Enable Syslog for PowerDNS Recursor

  1. Enable Logging in PowerDNS Recursor Config
  2. Edit Systemd Unit File for PowerDNS to Allow Syslog
  3. Enable Logging in rsyslog Config File

The following links were helpful in setting things up.

https://doc.powerdns.com/recursor/running.html
https://www.reddit.com/r/linuxadmin/comments/9lc4jl/logging_queries_in_pdnsrecursor/

Enable logging in PowerDNS Recursor Config

First we need to find the line that says “disable-syslog” and uncomment/change it to

disable-syslog=no

Next find the line that says “quiet” and uncomment/change it to

quiet=no

Some other lines you may want to check and change

logging-facality=1
loglevel=6

Edit Systemd Unit File for PowerDNS to allow Syslog

Next we need to modify the Systemd unit file to allow PowerDNS Recursor to log to syslog.

systemctl edit --full pdns-recursor.service

On the ExecStart Line, remove the part that says

--disable-syslog

The resulting line should look something like

[Service]
ExecStart=/usr/sbin/pdns_recursor --socket-dir=%t/pdns-recursor --socket-dir=%t/pdns-recursor --daemon=no --write-pid=no --log-timestamp=no

Save the file.

Enable Logging in rsyslog Config File

Edit the rsyslog file

sudo vim /etc/rsyslog.conf

Add the following line

local1.*        /var/log/pdns_recursor.log

This should now log all of the PowerDNS Recursor log info to “/var/log/pdns_recursor.log”

Restart the rsyslog and PowerDNS Recursor service

sudo systemctl restart rsyslog
sudo systemctl restart pdns-recursor

You should now see DNS request in the log file.

tail /var/log/pdns_recursor.log

They should also show up in the “/var/log/messages”

Enable Logging for firewalld

Enabling logging on firewall rules can be beneficial for tracking why a certain rule is not behaving as you intended.

Enabling logging is relatively straight forward.

  • Enable Firewall Logging
  • Check Logs
  • Disable Firewall Logging (Optional)

Enable Firewall Logging

Quickest way to enable logging is to run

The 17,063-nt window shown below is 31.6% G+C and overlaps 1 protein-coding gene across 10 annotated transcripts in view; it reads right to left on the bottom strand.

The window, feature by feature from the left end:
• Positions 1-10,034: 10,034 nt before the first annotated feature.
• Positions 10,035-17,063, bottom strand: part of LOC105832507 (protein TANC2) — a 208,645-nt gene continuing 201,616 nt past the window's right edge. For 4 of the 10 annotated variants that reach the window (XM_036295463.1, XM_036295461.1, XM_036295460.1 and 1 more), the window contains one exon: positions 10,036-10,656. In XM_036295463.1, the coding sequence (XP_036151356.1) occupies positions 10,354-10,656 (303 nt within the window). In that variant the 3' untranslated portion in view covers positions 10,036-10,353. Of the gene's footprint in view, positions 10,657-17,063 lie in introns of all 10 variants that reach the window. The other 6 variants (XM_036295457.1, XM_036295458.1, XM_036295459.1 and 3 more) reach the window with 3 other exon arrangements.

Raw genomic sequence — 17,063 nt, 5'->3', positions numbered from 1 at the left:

sudo firewall-cmd --set-log-denied=all

This changes the options in the /etc/firewalld/firewalld.conf config file. Options include all, unicast, broadcast, multicast, and off

Enable Log option for firewalld

The command also reloads the firewall so manually restarting the firewall is necessary.

Checking Logs

You can use dmesg to view the failed attempts or you can follow the messages log and filter to just show the rejects

sudo tail -f /var/log/messages | grep -i REJECT

You can now try to access the server or run a test to trigger a log event. In my case I tried initiating a SSH connection.

Oct  1 16:32:10 localhost kernel: FINAL_REJECT: IN=eno1 OUT= MAC=f8:ab:98:12:fe:11:a1:ec:a6:00:67:3e:97:00 SRC=192.168.1.1 DST=192.168.88.2 LEN=60 TOS=0x08 PREC=0x40 TTL=59 ID=43080 DF PROTO=TCP SPT=38192 DPT=22 WINDOW=52240 RES=0x00 SYN URGP=0

Interesting bits are bolded. Our destination port it 22 “ssh” and our source address is 192.168.1.1. If I want this IP to access the server, I’ll need to add the 192.168.1.1 IP range in the allowed IP ranges.

Disable Logging (Optional)

After you have finished troubleshooting your problem, you may want to turn the logging feature off so you don’t fill up the logs with failed entries.

You can turn it off with

sudo firewall-cmd --set-log-denied=off

We can verify that logging is off by running

sudo firewall-cmd --get-log-denied 

If the firewall logging option is off it will return “off”

The following site has some more information and alternative ways

https://www.cyberciti.biz/faq/enable-firewalld-logging-for-denied-packets-on-linux/